Mapstone: The Alan Turing program aims to promote primarily English-speaking and global connections, while Erasmus+ is primarily focused on Europe and has an emphasis on language learning – which I consider very valuable. On the other hand, the Turing program will also allow for shorter exchange stays and thus be available to more groups of people than Erasmus+.

Feichtner: Yes, that’s an asset that doesn’t get brought up often: the new possibility of short-term stays.

Is there a danger that Brexit will see a decline in internationality in education and research?
Feichtner: Not necessarily. I think we can facilitate experiences we didn’t have before, through an intelligent mix of real exchange and digital collaboration. Perhaps this will lead us to other modalities of scientific exchange. That won’t hurt science. Accelerated by the pandemic, virtual formats make participation in scientific life accessible for a broader audience. Suddenly, travel budgets and other barriers to mobility don’t play the same role as they did five years ago.

Mapstone: I agree with Prof Feichtner on that. As far as co-operation is concerned, from my point of view we’re talking about a very long perspective: The University of St Andrews was founded in 1413, and over the centuries many of our academics have received their education not just in England, but also in places like Paris, Cologne, or Amsterdam. I think it’s incredibly important to see that temporal connection. Many of us regret leaving the European Union, but I don’t believe that relations between Scottish, British, and especially German universities will be seriously hurt now.

Prof Mapstone, could the changes in Erasmus+ and the Turing program shift your university’s focus more towards the US, Canada, or Asia?
Mapstone: I don’t think there’s ground for that kind of re-orientation. European universities will remain our close partners, for geographical reasons alone. We as a university have had extensive relations with US for a long time. But I think it would be a mistake if, as a consequence of Brexit, we willingly severed our ties with European universities, which are natural partners for us in so many areas. Take our long-standing strategic partnership with the University of Bonn for instance, which includes successful student and employee exchanges and, since 2018, joint research programs at all levels on the topic of sustainability. We had our first joint event in Brussels in November 2020 (virtually, of course). We plan to intensify this cooperation after Brexit.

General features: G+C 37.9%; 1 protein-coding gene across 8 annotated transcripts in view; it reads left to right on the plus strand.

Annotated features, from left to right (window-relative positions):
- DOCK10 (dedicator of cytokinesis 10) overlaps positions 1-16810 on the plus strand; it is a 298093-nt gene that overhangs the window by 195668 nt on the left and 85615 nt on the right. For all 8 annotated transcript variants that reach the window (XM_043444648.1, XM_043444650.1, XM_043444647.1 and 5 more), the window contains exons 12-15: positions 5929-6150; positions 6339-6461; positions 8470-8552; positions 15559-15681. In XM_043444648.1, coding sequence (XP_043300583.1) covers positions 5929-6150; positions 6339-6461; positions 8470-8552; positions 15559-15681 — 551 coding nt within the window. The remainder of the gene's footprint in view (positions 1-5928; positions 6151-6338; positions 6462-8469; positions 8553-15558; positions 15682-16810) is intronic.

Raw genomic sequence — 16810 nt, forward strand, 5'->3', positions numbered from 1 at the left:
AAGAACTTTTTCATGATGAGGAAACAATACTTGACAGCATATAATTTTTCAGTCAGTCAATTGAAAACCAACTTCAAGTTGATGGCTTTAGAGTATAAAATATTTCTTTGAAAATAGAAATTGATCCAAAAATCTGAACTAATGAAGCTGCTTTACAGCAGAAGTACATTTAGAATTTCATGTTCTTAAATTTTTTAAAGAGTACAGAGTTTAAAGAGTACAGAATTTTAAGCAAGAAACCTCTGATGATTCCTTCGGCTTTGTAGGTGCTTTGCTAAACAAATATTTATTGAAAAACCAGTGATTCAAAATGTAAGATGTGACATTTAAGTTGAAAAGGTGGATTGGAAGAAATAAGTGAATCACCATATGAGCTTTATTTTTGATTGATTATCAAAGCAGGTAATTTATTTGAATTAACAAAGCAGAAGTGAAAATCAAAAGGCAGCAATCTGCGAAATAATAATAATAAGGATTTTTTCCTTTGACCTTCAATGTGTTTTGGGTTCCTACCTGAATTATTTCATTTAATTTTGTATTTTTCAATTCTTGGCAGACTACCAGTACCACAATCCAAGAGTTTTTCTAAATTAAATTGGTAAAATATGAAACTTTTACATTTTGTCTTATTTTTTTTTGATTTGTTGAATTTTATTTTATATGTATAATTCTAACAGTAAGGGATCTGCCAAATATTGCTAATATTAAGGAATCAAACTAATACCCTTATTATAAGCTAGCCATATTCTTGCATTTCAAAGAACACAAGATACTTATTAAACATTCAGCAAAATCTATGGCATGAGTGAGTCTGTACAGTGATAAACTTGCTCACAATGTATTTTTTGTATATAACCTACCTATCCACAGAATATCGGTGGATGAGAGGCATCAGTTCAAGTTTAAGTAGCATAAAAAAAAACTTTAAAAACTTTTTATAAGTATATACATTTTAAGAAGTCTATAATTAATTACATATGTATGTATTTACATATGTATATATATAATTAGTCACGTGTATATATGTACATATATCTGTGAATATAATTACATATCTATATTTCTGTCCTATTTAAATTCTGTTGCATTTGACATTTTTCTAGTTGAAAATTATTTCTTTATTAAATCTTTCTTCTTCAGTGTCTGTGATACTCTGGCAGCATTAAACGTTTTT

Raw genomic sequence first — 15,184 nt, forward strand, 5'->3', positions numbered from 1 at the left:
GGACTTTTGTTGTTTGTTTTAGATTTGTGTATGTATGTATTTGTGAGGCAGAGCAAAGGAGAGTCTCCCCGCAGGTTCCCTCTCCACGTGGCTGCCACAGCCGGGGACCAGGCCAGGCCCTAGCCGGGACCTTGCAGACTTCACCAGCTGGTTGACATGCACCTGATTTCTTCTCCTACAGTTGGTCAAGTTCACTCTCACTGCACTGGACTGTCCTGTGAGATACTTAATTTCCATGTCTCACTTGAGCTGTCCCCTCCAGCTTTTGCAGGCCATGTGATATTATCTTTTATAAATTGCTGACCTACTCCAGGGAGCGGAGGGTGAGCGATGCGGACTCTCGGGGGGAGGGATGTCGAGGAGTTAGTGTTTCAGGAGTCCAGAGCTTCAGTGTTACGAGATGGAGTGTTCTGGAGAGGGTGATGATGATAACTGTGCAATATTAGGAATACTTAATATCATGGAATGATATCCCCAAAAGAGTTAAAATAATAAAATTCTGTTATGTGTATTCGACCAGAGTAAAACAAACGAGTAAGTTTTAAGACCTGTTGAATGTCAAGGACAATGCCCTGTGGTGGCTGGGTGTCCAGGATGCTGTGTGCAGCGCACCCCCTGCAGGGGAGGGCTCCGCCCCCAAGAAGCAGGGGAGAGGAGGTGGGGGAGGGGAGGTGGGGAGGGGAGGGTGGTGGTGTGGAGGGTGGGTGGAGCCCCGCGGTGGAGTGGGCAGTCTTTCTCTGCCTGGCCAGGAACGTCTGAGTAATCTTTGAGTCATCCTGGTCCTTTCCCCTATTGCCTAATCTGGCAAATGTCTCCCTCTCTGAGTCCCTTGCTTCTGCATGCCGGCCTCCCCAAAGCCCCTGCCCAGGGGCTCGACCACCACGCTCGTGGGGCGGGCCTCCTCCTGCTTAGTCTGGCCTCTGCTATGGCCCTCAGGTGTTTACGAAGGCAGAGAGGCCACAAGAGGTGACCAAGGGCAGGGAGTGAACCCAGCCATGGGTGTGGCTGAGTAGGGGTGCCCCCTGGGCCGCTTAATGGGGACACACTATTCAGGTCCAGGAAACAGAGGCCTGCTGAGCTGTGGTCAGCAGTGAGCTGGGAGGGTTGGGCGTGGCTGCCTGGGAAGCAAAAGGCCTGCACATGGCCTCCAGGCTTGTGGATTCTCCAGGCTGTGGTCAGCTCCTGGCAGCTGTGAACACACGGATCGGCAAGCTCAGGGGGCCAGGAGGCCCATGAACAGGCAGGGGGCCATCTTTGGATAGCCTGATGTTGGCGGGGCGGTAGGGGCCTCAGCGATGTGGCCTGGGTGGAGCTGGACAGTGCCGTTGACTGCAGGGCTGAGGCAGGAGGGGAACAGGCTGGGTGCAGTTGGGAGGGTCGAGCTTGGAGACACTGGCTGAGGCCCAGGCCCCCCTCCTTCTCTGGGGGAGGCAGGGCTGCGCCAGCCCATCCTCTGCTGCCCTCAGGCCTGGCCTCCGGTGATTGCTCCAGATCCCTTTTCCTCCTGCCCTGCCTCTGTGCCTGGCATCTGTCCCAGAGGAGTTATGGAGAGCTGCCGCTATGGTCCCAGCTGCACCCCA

Prof Feichtner, what can the Competence Center for International Scientific Cooperation (Kompetenzzentrum Internationale Wissenschaftskooperationen, KIWi) contribute in this context?
Feichtner: It can provide support when a university wants to establish a co-operation. The German Academic Exchange Service has always offered advisory services, and they are very helpful. KIWi can fuel even more networking among universities and bring them together – like when a university wants to devote special attention to a region or country.

The cultural connection between Germany and the United Kingdom adds a very emotional component to the whole Brexit process. Do you agree?
Feichtner: The cultural aspect is very important: We have to be careful that a course of study doesn’t become completely detached from the place, especially because lectures and doctoral programs are already regularly held in English. So what does it mean today to study in Amsterdam, Warsaw, or Bremen? Universities can and should do a lot in this area, especially after Brexit: From welcome language offerings to cultural events to special events for international students, there are a lot of things we can do to make ourselves more attractive.

Mapstone: I think it’s difficult to imagine emotions not playing a role in this. But our approach to Brexit has to be rational. And universities are obligated to contribute to these close relationships, to facilitate exchanges and maintain this incredibly important cultural connection. That’s the most important thing for me, personally.

Interview: Torben Dietrich (July 20, 2021)